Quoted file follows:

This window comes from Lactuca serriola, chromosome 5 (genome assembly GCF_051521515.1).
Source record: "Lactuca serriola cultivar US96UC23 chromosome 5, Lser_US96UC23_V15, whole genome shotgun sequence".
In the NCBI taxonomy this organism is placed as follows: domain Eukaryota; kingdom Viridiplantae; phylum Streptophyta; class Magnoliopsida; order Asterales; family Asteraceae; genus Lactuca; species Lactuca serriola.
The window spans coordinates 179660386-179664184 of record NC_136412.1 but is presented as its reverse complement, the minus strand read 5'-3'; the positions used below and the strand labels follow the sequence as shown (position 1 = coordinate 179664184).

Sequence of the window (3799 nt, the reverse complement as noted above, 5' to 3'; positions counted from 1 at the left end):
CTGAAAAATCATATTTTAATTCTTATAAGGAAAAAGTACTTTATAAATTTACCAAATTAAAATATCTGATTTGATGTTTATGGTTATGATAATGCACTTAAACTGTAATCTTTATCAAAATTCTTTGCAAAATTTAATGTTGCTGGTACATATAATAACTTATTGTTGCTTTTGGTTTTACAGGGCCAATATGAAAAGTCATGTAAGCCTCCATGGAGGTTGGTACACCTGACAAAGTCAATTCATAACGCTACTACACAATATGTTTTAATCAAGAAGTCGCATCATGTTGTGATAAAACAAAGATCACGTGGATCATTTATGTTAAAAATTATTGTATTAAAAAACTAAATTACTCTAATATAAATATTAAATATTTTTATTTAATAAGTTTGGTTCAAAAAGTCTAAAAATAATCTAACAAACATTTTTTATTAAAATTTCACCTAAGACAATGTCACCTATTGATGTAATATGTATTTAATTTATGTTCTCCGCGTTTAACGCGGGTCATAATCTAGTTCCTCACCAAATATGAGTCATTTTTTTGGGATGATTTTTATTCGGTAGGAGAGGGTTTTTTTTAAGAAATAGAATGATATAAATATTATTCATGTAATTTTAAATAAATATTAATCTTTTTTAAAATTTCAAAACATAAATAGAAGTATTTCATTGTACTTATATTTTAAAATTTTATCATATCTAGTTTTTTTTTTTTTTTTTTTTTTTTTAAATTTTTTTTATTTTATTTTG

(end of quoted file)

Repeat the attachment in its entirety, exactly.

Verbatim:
This window comes from Lactuca serriola, chromosome 5 (genome assembly GCF_051521515.1).
Source record: "Lactuca serriola cultivar US96UC23 chromosome 5, Lser_US96UC23_V15, whole genome shotgun sequence".
In the NCBI taxonomy this organism is placed as follows: domain Eukaryota; kingdom Viridiplantae; phylum Streptophyta; class Magnoliopsida; order Asterales; family Asteraceae; genus Lactuca; species Lactuca serriola.
The window spans coordinates 179660386-179664184 of record NC_136412.1 but is presented as its reverse complement, the minus strand read 5'-3'; the positions used below and the strand labels follow the sequence as shown (position 1 = coordinate 179664184).

Sequence of the window (3799 nt, the reverse complement as noted above, 5' to 3'; positions counted from 1 at the left end):
CTGAAAAATCATATTTTAATTCTTATAAGGAAAAAGTACTTTATAAATTTACCAAATTAAAATATCTGATTTGATGTTTATGGTTATGATAATGCACTTAAACTGTAATCTTTATCAAAATTCTTTGCAAAATTTAATGTTGCTGGTACATATAATAACTTATTGTTGCTTTTGGTTTTACAGGGCCAATATGAAAAGTCATGTAAGCCTCCATGGAGGTTGGTACACCTGACAAAGTCAATTCATAACGCTACTACACAATATGTTTTAATCAAGAAGTCGCATCATGTTGTGATAAAACAAAGATCACGTGGATCATTTATGTTAAAAATTATTGTATTAAAAAACTAAATTACTCTAATATAAATATTAAATATTTTTATTTAATAAGTTTGGTTCAAAAAGTCTAAAAATAATCTAACAAACATTTTTTATTAAAATTTCACCTAAGACAATGTCACCTATTGATGTAATATGTATTTAATTTATGTTCTCCGCGTTTAACGCGGGTCATAATCTAGTTCCTCACCAAATATGAGTCATTTTTTTGGGATGATTTTTATTCGGTAGGAGAGGGTTTTTTTTAAGAAATAGAATGATATAAATATTATTCATGTAATTTTAAATAAATATTAATCTTTTTTAAAATTTCAAAACATAAATAGAAGTATTTCATTGTACTTATATTTTAAAATTTTATCATATCTAGTTTTTTTTTTTTTTTTTTTTTTTTTAAATTTTTTTTATTTTATTTTG